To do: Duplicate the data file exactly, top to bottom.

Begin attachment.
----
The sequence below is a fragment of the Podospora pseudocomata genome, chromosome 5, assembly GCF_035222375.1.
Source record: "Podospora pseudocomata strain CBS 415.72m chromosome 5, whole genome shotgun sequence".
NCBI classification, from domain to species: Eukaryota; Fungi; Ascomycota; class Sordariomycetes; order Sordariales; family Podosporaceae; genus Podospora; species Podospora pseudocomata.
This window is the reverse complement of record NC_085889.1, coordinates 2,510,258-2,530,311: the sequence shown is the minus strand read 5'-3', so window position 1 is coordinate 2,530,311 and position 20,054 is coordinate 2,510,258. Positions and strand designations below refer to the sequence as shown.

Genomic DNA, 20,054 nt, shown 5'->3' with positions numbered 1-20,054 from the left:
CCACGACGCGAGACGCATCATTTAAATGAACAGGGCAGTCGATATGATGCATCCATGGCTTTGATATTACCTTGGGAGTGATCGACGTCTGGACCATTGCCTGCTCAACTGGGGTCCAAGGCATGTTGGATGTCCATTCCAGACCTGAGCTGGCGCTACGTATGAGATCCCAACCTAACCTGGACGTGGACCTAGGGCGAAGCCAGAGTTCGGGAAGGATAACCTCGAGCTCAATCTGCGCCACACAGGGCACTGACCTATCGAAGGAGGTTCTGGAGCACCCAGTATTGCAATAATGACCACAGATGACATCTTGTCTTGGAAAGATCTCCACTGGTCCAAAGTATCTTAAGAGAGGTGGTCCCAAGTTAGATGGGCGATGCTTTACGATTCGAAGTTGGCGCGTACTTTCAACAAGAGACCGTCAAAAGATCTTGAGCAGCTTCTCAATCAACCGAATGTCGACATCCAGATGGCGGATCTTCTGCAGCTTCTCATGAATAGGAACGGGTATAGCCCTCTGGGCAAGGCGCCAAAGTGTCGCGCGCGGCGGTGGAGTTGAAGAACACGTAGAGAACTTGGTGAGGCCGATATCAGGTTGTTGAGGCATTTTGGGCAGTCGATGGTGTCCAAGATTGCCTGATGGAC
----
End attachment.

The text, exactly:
The sequence below is a fragment of the Podospora pseudocomata genome, chromosome 5, assembly GCF_035222375.1.
Source record: "Podospora pseudocomata strain CBS 415.72m chromosome 5, whole genome shotgun sequence".
NCBI classification, from domain to species: Eukaryota; Fungi; Ascomycota; class Sordariomycetes; order Sordariales; family Podosporaceae; genus Podospora; species Podospora pseudocomata.
This window is the reverse complement of record NC_085889.1, coordinates 2,510,258-2,530,311: the sequence shown is the minus strand read 5'-3', so window position 1 is coordinate 2,530,311 and position 20,054 is coordinate 2,510,258. Positions and strand designations below refer to the sequence as shown.

Genomic DNA, 20,054 nt, shown 5'->3' with positions numbered 1-20,054 from the left:
CCACGACGCGAGACGCATCATTTAAATGAACAGGGCAGTCGATATGATGCATCCATGGCTTTGATATTACCTTGGGAGTGATCGACGTCTGGACCATTGCCTGCTCAACTGGGGTCCAAGGCATGTTGGATGTCCATTCCAGACCTGAGCTGGCGCTACGTATGAGATCCCAACCTAACCTGGACGTGGACCTAGGGCGAAGCCAGAGTTCGGGAAGGATAACCTCGAGCTCAATCTGCGCCACACAGGGCACTGACCTATCGAAGGAGGTTCTGGAGCACCCAGTATTGCAATAATGACCACAGATGACATCTTGTCTTGGAAAGATCTCCACTGGTCCAAAGTATCTTAAGAGAGGTGGTCCCAAGTTAGATGGGCGATGCTTTACGATTCGAAGTTGGCGCGTACTTTCAACAAGAGACCGTCAAAAGATCTTGAGCAGCTTCTCAATCAACCGAATGTCGACATCCAGATGGCGGATCTTCTGCAGCTTCTCATGAATAGGAACGGGTATAGCCCTCTGGGCAAGGCGCCAAAGTGTCGCGCGCGGCGGTGGAGTTGAAGAACACGTAGAGAACTTGGTGAGGCCGATATCAGGTTGTTGAGGCATTTTGGGCAGTCGATGGTGTCCAAGATTGCCTGATGGAC